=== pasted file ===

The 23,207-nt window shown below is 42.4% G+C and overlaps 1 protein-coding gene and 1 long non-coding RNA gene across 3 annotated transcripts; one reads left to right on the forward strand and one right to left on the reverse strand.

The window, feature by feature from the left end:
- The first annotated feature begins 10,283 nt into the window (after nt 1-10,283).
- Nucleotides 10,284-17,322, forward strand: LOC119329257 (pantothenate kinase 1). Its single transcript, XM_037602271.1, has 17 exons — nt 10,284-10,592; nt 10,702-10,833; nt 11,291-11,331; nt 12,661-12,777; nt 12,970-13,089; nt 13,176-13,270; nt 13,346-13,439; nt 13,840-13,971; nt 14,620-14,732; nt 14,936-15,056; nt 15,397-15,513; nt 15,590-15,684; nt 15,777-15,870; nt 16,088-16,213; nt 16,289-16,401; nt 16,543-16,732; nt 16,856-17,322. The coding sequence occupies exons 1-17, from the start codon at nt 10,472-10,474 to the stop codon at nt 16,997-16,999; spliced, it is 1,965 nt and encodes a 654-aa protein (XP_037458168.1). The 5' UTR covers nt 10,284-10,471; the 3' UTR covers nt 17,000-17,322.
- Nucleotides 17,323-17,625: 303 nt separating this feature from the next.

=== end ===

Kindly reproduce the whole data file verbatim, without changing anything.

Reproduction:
The 23,207-nt window shown below is 42.4% G+C and overlaps 1 protein-coding gene and 1 long non-coding RNA gene across 3 annotated transcripts; one reads left to right on the forward strand and one right to left on the reverse strand.

The window, feature by feature from the left end:
- The first annotated feature begins 10,283 nt into the window (after nt 1-10,283).
- Nucleotides 10,284-17,322, forward strand: LOC119329257 (pantothenate kinase 1). Its single transcript, XM_037602271.1, has 17 exons — nt 10,284-10,592; nt 10,702-10,833; nt 11,291-11,331; nt 12,661-12,777; nt 12,970-13,089; nt 13,176-13,270; nt 13,346-13,439; nt 13,840-13,971; nt 14,620-14,732; nt 14,936-15,056; nt 15,397-15,513; nt 15,590-15,684; nt 15,777-15,870; nt 16,088-16,213; nt 16,289-16,401; nt 16,543-16,732; nt 16,856-17,322. The coding sequence occupies exons 1-17, from the start codon at nt 10,472-10,474 to the stop codon at nt 16,997-16,999; spliced, it is 1,965 nt and encodes a 654-aa protein (XP_037458168.1). The 5' UTR covers nt 10,284-10,471; the 3' UTR covers nt 17,000-17,322.
- Nucleotides 17,323-17,625: 303 nt separating this feature from the next.